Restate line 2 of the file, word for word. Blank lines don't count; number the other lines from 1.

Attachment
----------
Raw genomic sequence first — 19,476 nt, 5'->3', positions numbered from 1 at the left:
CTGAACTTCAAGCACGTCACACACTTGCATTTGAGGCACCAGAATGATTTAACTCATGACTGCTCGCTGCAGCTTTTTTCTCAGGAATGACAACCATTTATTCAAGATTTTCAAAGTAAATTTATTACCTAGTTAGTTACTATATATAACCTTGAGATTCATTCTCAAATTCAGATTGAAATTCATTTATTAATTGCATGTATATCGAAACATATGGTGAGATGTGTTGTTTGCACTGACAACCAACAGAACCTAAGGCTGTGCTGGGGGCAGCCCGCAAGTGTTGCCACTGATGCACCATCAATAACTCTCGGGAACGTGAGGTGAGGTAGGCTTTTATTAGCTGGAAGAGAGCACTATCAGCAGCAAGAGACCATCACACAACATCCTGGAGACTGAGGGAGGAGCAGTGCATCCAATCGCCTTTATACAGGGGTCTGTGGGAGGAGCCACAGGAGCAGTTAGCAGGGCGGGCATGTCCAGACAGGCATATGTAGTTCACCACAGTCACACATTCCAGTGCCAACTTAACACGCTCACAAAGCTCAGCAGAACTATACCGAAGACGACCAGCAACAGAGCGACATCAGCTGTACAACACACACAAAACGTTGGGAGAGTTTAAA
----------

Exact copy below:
CTGAACTTCAAGCACGTCACACACTTGCATTTGAGGCACCAGAATGATTTAACTCATGACTGCTCGCTGCAGCTTTTTTCTCAGGAATGACAACCATTTATTCAAGATTTTCAAAGTAAATTTATTACCTAGTTAGTTACTATATATAACCTTGAGATTCATTCTCAAATTCAGATTGAAATTCATTTATTAATTGCATGTATATCGAAACATATGGTGAGATGTGTTGTTTGCACTGACAACCAACAGAACCTAAGGCTGTGCTGGGGGCAGCCCGCAAGTGTTGCCACTGATGCACCATCAATAACTCTCGGGAACGTGAGGTGAGGTAGGCTTTTATTAGCTGGAAGAGAGCACTATCAGCAGCAAGAGACCATCACACAACATCCTGGAGACTGAGGGAGGAGCAGTGCATCCAATCGCCTTTATACAGGGGTCTGTGGGAGGAGCCACAGGAGCAGTTAGCAGGGCGGGCATGTCCAGACAGGCATATGTAGTTCACCACAGTCACACATTCCAGTGCCAACTTAACACGCTCACAAAGCTCAGCAGAACTATACCGAAGACGACCAGCAACAGAGCGACATCAGCTGTACAACACACACAAAACGTTGGGAGAGTTTAAA